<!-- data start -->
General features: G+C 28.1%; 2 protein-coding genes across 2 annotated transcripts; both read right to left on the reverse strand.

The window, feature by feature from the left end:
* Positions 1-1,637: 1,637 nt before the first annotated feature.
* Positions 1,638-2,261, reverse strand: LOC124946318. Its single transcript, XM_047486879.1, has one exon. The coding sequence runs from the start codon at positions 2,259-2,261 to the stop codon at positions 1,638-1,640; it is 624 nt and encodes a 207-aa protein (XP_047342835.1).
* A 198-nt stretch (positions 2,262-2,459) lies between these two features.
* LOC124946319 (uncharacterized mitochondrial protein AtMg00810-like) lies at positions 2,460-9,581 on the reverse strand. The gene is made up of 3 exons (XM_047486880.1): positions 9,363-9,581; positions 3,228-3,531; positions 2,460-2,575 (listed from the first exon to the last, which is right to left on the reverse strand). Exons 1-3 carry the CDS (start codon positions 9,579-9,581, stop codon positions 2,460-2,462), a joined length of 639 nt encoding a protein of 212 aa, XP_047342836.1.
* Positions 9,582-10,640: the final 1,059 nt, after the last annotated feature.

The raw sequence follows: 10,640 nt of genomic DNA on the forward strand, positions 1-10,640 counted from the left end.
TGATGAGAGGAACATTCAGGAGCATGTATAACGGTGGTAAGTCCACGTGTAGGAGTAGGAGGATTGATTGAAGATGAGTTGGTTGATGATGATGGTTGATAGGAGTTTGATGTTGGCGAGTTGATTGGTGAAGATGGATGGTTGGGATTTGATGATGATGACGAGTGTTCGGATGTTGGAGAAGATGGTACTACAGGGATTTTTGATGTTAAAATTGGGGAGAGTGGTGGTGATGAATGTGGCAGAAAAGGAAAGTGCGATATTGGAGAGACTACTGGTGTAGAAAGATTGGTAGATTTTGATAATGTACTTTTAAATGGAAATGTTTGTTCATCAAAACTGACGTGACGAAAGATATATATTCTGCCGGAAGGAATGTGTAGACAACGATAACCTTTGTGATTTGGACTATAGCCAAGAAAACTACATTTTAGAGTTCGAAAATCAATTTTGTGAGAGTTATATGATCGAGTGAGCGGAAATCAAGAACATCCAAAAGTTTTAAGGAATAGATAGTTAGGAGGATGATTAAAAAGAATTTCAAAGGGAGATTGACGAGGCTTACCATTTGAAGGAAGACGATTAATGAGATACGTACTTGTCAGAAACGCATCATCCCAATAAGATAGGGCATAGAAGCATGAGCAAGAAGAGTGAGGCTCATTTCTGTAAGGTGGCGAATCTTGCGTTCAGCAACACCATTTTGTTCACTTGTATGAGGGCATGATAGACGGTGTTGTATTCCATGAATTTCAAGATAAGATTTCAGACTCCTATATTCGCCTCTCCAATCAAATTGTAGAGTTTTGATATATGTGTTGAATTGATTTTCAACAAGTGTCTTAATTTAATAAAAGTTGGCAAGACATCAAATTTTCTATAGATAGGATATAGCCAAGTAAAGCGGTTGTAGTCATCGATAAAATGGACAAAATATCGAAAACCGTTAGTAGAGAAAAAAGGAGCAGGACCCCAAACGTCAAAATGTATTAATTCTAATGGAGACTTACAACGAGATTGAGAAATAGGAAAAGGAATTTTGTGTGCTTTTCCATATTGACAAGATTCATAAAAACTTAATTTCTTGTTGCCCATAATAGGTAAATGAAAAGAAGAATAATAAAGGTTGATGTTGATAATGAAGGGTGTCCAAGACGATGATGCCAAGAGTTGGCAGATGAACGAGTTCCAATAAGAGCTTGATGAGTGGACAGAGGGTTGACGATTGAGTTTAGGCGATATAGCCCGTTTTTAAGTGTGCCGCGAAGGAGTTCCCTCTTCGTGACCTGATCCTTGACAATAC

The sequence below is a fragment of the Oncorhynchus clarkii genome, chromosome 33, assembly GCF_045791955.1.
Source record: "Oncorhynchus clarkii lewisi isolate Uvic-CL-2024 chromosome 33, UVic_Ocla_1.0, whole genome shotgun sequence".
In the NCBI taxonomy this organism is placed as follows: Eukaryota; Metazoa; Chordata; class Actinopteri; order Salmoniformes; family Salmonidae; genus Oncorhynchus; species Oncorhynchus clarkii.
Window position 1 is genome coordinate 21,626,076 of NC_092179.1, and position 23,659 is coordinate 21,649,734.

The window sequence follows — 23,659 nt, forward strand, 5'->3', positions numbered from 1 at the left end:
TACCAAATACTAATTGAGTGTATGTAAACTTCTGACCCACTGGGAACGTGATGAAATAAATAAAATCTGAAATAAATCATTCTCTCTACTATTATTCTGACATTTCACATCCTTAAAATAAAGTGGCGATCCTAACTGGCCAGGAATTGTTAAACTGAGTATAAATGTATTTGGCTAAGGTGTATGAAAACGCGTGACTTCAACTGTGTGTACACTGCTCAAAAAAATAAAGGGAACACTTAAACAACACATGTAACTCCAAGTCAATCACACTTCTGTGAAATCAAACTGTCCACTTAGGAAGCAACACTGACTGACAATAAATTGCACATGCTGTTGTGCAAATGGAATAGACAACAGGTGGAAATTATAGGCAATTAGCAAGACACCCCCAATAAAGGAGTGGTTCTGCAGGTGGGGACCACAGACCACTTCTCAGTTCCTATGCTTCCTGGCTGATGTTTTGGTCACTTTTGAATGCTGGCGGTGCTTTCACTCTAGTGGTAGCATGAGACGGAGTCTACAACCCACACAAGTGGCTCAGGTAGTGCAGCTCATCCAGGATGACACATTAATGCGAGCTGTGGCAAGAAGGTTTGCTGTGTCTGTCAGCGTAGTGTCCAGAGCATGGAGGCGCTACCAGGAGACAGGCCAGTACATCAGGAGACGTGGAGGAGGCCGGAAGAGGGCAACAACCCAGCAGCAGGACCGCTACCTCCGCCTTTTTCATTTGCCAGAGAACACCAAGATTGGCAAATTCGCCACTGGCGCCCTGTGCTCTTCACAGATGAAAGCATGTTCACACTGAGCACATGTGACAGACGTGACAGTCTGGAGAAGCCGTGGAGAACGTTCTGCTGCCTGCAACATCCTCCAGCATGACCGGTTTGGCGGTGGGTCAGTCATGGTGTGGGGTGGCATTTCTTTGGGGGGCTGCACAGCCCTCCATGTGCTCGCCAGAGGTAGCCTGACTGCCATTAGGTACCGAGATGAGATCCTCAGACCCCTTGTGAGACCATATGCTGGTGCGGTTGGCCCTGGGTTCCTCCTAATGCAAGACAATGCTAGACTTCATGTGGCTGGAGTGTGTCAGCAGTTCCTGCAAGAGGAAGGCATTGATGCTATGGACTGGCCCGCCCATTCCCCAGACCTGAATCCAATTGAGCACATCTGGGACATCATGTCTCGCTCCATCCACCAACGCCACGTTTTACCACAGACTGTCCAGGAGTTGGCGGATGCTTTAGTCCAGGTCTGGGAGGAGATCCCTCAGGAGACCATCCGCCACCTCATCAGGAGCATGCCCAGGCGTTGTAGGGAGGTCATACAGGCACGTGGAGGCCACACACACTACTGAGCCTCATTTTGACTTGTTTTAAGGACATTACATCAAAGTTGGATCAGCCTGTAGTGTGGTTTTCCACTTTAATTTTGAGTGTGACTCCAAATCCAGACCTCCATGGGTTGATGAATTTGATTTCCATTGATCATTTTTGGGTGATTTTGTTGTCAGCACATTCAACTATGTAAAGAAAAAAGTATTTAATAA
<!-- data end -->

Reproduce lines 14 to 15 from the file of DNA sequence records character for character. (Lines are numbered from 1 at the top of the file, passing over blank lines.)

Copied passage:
The window sequence follows — 23,659 nt, forward strand, 5'->3', positions numbered from 1 at the left end:
TACCAAATACTAATTGAGTGTATGTAAACTTCTGACCCACTGGGAACGTGATGAAATAAATAAAATCTGAAATAAATCATTCTCTCTACTATTATTCTGACATTTCACATCCTTAAAATAAAGTGGCGATCCTAACTGGCCAGGAATTGTTAAACTGAGTATAAATGTATTTGGCTAAGGTGTATGAAAACGCGTGACTTCAACTGTGTGTACACTGCTCAAAAAAATAAAGGGAACACTTAAACAACACATGTAACTCCAAGTCAATCACACTTCTGTGAAATCAAACTGTCCACTTAGGAAGCAACACTGACTGACAATAAATTGCACATGCTGTTGTGCAAATGGAATAGACAACAGGTGGAAATTATAGGCAATTAGCAAGACACCCCCAATAAAGGAGTGGTTCTGCAGGTGGGGACCACAGACCACTTCTCAGTTCCTATGCTTCCTGGCTGATGTTTTGGTCACTTTTGAATGCTGGCGGTGCTTTCACTCTAGTGGTAGCATGAGACGGAGTCTACAACCCACACAAGTGGCTCAGGTAGTGCAGCTCATCCAGGATGACACATTAATGCGAGCTGTGGCAAGAAGGTTTGCTGTGTCTGTCAGCGTAGTGTCCAGAGCATGGAGGCGCTACCAGGAGACAGGCCAGTACATCAGGAGACGTGGAGGAGGCCGGAAGAGGGCAACAACCCAGCAGCAGGACCGCTACCTCCGCCTTTTTCATTTGCCAGAGAACACCAAGATTGGCAAATTCGCCACTGGCGCCCTGTGCTCTTCACAGATGAAAGCATGTTCACACTGAGCACATGTGACAGACGTGACAGTCTGGAGAAGCCGTGGAGAACGTTCTGCTGCCTGCAACATCCTCCAGCATGACCGGTTTGGCGGTGGGTCAGTCATGGTGTGGGGTGGCATTTCTTTGGGGGGCTGCACAGCCCTCCATGTGCTCGCCAGAGGTAGCCTGACTGCCATTAGGTACCGAGATGAGATCCTCAGACCCCTTGTGAGACCATATGCTGGTGCGGTTGGCCCTGGGTTCCTCCTAATGCAAGACAATGCTAGACTTCATGTGGCTGGAGTGTGTCAGCAGTTCCTGCAAGAGGAAGGCATTGATGCTATGGACTGGCCCGCCCATTCCCCAGACCTGAATCCAATTGAGCACATCTGGGACATCATGTCTCGCTCCATCCACCAACGCCACGTTTTACCACAGACTGTCCAGGAGTTGGCGGATGCTTTAGTCCAGGTCTGGGAGGAGATCCCTCAGGAGACCATCCGCCACCTCATCAGGAGCATGCCCAGGCGTTGTAGGGAGGTCATACAGGCACGTGGAGGCCACACACACTACTGAGCCTCATTTTGACTTGTTTTAAGGACATTACATCAAAGTTGGATCAGCCTGTAGTGTGGTTTTCCACTTTAATTTTGAGTGTGACTCCAAATCCAGACCTCCATGGGTTGATGAATTTGATTTCCATTGATCATTTTTGGGTGATTTTGTTGTCAGCACATTCAACTATGTAAAGAAAAAAGTATTTAATAA